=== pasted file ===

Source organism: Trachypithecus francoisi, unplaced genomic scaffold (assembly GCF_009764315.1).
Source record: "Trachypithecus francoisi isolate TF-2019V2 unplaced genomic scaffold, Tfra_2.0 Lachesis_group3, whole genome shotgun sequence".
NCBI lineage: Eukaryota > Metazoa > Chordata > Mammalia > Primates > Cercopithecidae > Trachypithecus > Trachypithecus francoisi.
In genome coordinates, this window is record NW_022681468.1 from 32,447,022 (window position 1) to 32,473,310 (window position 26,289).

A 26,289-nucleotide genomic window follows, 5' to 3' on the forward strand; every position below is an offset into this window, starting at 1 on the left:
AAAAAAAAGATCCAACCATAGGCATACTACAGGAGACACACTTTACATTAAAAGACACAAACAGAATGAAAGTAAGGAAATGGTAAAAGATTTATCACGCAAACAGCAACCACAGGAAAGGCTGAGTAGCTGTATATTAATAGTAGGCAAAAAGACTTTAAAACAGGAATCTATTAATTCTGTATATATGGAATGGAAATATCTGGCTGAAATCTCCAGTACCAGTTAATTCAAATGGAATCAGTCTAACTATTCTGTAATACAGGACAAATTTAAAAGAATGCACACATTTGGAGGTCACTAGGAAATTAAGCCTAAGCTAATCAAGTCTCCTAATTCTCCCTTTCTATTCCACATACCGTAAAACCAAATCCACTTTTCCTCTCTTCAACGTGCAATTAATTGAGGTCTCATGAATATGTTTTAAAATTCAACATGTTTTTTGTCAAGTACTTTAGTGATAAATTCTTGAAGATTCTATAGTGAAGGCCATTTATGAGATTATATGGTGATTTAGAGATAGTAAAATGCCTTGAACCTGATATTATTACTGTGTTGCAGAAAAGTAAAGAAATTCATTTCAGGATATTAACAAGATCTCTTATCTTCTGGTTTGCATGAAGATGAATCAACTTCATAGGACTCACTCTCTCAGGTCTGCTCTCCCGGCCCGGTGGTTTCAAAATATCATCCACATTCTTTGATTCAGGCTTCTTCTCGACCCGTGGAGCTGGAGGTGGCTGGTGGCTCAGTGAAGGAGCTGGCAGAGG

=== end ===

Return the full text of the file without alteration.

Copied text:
Source organism: Trachypithecus francoisi, unplaced genomic scaffold (assembly GCF_009764315.1).
Source record: "Trachypithecus francoisi isolate TF-2019V2 unplaced genomic scaffold, Tfra_2.0 Lachesis_group3, whole genome shotgun sequence".
NCBI lineage: Eukaryota > Metazoa > Chordata > Mammalia > Primates > Cercopithecidae > Trachypithecus > Trachypithecus francoisi.
In genome coordinates, this window is record NW_022681468.1 from 32,447,022 (window position 1) to 32,473,310 (window position 26,289).

A 26,289-nucleotide genomic window follows, 5' to 3' on the forward strand; every position below is an offset into this window, starting at 1 on the left:
AAAAAAAAGATCCAACCATAGGCATACTACAGGAGACACACTTTACATTAAAAGACACAAACAGAATGAAAGTAAGGAAATGGTAAAAGATTTATCACGCAAACAGCAACCACAGGAAAGGCTGAGTAGCTGTATATTAATAGTAGGCAAAAAGACTTTAAAACAGGAATCTATTAATTCTGTATATATGGAATGGAAATATCTGGCTGAAATCTCCAGTACCAGTTAATTCAAATGGAATCAGTCTAACTATTCTGTAATACAGGACAAATTTAAAAGAATGCACACATTTGGAGGTCACTAGGAAATTAAGCCTAAGCTAATCAAGTCTCCTAATTCTCCCTTTCTATTCCACATACCGTAAAACCAAATCCACTTTTCCTCTCTTCAACGTGCAATTAATTGAGGTCTCATGAATATGTTTTAAAATTCAACATGTTTTTTGTCAAGTACTTTAGTGATAAATTCTTGAAGATTCTATAGTGAAGGCCATTTATGAGATTATATGGTGATTTAGAGATAGTAAAATGCCTTGAACCTGATATTATTACTGTGTTGCAGAAAAGTAAAGAAATTCATTTCAGGATATTAACAAGATCTCTTATCTTCTGGTTTGCATGAAGATGAATCAACTTCATAGGACTCACTCTCTCAGGTCTGCTCTCCCGGCCCGGTGGTTTCAAAATATCATCCACATTCTTTGATTCAGGCTTCTTCTCGACCCGTGGAGCTGGAGGTGGCTGGTGGCTCAGTGAAGGAGCTGGCAGAGG